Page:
A re-evaluation of Canonical
Oct 07, 2011 GMT
Like many people, I've always thought of Canonical as a FOSS company. Recently, though, I realize that I've been guilty of a category error. Unlike Red Hat, Canonical does not have an open source business model. Rather, like Novell or Google, it's a company with a mixed business model in which free software and proprietary practices mix as convenient.
Nothing's wrong with a mixed business model, no matter how disappointed it makes me. As much as I'm tempted, I can't even bring myself to call it immoral, although I would say it's not part of best practices.
But I do... more »
FSF Moves to Greater Openness with Free Software Directory Relaunch
Sep 30, 2011 GMT
Over the last few years, the Free Software Foundation (FSF) has tried to become more open in its operations. The largest of the efforts in this direction is probably the LibrePlanet network and annual conference. But today, the FSF announced another effort: the relaunching of its Free Software Directory, with a redesign that makes it easier for people to contribute. Although what is implemented falls... more »
Bad-mouthing the Free Software Foundation
Sep 22, 2011 GMT
Over the past year or so, I've noticed a disturbing trend. Whenever the Free Software Foundation (FSF) posts anything on any subject, pundits leap to criticize it. The FSF is too negative, people like Brian Proffitt say. It's too ineffectual, people like Joe "Zonker"' Brockmeier say [See Correction in comments]. Just how the FSF might communicate... more »
Revolutionizing desktops without causing user revolts
Sep 14, 2011 GMT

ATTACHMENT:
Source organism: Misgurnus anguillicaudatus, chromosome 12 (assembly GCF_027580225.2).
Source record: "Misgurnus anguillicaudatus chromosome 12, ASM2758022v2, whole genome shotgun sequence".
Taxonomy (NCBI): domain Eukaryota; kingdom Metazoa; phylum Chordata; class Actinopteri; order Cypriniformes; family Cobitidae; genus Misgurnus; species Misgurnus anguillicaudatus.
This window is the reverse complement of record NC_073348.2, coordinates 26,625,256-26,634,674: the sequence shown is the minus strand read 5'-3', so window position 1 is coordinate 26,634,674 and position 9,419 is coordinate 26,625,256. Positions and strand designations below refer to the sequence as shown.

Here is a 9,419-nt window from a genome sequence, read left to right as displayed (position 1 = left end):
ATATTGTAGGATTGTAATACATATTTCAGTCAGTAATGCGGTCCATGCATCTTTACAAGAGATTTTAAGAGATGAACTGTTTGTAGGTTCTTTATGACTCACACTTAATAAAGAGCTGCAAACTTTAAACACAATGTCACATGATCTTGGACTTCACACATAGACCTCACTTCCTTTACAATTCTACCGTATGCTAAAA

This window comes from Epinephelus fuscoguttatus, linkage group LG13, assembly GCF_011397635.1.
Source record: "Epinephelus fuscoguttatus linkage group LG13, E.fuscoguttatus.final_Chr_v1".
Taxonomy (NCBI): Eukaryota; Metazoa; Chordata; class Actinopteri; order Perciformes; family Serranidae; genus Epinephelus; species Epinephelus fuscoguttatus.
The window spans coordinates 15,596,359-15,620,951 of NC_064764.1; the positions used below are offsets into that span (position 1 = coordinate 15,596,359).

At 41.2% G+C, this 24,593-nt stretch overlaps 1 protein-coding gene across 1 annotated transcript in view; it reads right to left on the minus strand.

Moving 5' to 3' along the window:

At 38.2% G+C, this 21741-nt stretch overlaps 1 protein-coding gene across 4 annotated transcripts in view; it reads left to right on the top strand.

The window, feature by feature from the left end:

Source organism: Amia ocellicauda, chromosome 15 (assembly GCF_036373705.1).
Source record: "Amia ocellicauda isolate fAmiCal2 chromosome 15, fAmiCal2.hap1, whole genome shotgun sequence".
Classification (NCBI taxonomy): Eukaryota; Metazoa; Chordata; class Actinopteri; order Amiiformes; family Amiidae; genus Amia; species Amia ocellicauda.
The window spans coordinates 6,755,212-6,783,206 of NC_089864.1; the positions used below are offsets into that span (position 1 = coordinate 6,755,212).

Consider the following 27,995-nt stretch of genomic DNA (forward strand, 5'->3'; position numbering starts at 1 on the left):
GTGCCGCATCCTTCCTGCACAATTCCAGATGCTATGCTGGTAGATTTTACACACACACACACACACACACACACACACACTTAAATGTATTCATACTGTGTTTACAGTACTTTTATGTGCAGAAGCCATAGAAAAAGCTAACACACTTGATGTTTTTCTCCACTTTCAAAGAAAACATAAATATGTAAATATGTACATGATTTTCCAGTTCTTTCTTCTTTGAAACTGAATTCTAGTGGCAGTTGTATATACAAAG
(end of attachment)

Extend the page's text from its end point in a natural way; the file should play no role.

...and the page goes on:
The last few years of development on the free desktop have been instructive. First, KDE stumbled and recovered with the KDE 4 series. Then, this year, GNOME and Ubuntu introduced radically new desktops. In each case, user complaints immediately poured in. Although both GNOME and Ubuntu seem determined to ignore these complaints and continue on their course, I keep wondering: could the disastrous receptions have been avoided?
The question is worth asking. On the one hand, free desktops need to innovate steadily, both to attract developers and to stay... more »
A community is shared mythology
Sep 12, 2011 GMT
Everyone now and then, someone insists that there is no such thing as a free software community -- only a collection of code and licenses. That has always seemed self-evidently false to me, but it struck me as especially so when I attended LinuxCon last month.
Probably, I was overly-aware of the sense of community because, for personal reasons, I hadn't attended a conference for several years. Consequently, I seem to have spent most of the three days of the conference either catching up with old acquaintances like Jay Lyman and his family, or else meeting Internet... more »
I've got some good news and some bad news
Aug 21, 2011 GMT
Recently, I wrote an article about the lack of acceptance of GNOME 3. I received a private email from Aaron Seigo of KDE in which he took me to task, politely, thoughtfully, and with his usual thoroughness, for focusing on negative news. Since I often debate this issue with myself, with Seigo's permission, I'm summarizing the discussion here.
Seigo begins by asking, "Is it useful to spend time concentrating on the negatives in FOSS when we have not only a... more »
Seven Points About Ereaders You Should Know Before Buying
Aug 16, 2011 GMT
Last week, I finally got around to buying an ereader. I might have bought before, except for a vague feeling that I should wait for the technology to improve, but the whim hadn't struck me before. Nothing I might read has ever been published exclusively as an ebook, and the price of ebooks isn't usually compelling, especially since I frequent used bookstores. But the stars aligned (or, more exactly, a sale and my available cash), and I bought at last.
I chose a Kobo, based partly on in-store trials, and the fact that Kobo has limited support for... more »